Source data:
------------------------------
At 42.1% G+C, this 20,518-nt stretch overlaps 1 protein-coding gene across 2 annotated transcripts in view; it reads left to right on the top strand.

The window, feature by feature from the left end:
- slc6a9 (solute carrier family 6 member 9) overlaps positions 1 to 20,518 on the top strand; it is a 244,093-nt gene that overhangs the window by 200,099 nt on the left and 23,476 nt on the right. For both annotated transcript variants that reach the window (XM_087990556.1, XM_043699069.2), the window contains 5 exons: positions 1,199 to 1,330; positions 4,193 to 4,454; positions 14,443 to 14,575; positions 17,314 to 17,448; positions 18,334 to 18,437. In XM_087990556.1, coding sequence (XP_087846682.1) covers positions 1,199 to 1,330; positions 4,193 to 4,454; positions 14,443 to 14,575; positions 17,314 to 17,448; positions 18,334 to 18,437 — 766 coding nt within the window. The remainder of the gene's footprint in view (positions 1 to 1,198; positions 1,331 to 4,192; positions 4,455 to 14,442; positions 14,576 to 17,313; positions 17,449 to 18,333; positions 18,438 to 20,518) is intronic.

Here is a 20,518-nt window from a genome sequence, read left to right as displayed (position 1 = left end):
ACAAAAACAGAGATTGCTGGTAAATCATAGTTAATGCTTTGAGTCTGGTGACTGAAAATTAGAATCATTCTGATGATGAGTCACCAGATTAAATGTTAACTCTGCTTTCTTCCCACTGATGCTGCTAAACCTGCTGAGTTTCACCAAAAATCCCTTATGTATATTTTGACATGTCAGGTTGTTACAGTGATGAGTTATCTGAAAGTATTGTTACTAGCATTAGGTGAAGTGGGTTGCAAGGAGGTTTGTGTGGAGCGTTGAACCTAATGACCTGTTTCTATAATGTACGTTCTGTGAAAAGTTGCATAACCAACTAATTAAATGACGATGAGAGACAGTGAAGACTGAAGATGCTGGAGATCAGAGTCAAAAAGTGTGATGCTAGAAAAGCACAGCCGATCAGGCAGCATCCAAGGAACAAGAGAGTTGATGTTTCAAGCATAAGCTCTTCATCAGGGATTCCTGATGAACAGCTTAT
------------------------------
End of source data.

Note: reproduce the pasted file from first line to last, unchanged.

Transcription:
At 42.1% G+C, this 20,518-nt stretch overlaps 1 protein-coding gene across 2 annotated transcripts in view; it reads left to right on the top strand.

The window, feature by feature from the left end:
- slc6a9 (solute carrier family 6 member 9) overlaps positions 1 to 20,518 on the top strand; it is a 244,093-nt gene that overhangs the window by 200,099 nt on the left and 23,476 nt on the right. For both annotated transcript variants that reach the window (XM_087990556.1, XM_043699069.2), the window contains 5 exons: positions 1,199 to 1,330; positions 4,193 to 4,454; positions 14,443 to 14,575; positions 17,314 to 17,448; positions 18,334 to 18,437. In XM_087990556.1, coding sequence (XP_087846682.1) covers positions 1,199 to 1,330; positions 4,193 to 4,454; positions 14,443 to 14,575; positions 17,314 to 17,448; positions 18,334 to 18,437 — 766 coding nt within the window. The remainder of the gene's footprint in view (positions 1 to 1,198; positions 1,331 to 4,192; positions 4,455 to 14,442; positions 14,576 to 17,313; positions 17,449 to 18,333; positions 18,438 to 20,518) is intronic.

Here is a 20,518-nt window from a genome sequence, read left to right as displayed (position 1 = left end):
ACAAAAACAGAGATTGCTGGTAAATCATAGTTAATGCTTTGAGTCTGGTGACTGAAAATTAGAATCATTCTGATGATGAGTCACCAGATTAAATGTTAACTCTGCTTTCTTCCCACTGATGCTGCTAAACCTGCTGAGTTTCACCAAAAATCCCTTATGTATATTTTGACATGTCAGGTTGTTACAGTGATGAGTTATCTGAAAGTATTGTTACTAGCATTAGGTGAAGTGGGTTGCAAGGAGGTTTGTGTGGAGCGTTGAACCTAATGACCTGTTTCTATAATGTACGTTCTGTGAAAAGTTGCATAACCAACTAATTAAATGACGATGAGAGACAGTGAAGACTGAAGATGCTGGAGATCAGAGTCAAAAAGTGTGATGCTAGAAAAGCACAGCCGATCAGGCAGCATCCAAGGAACAAGAGAGTTGATGTTTCAAGCATAAGCTCTTCATCAGGGATTCCTGATGAACAGCTTAT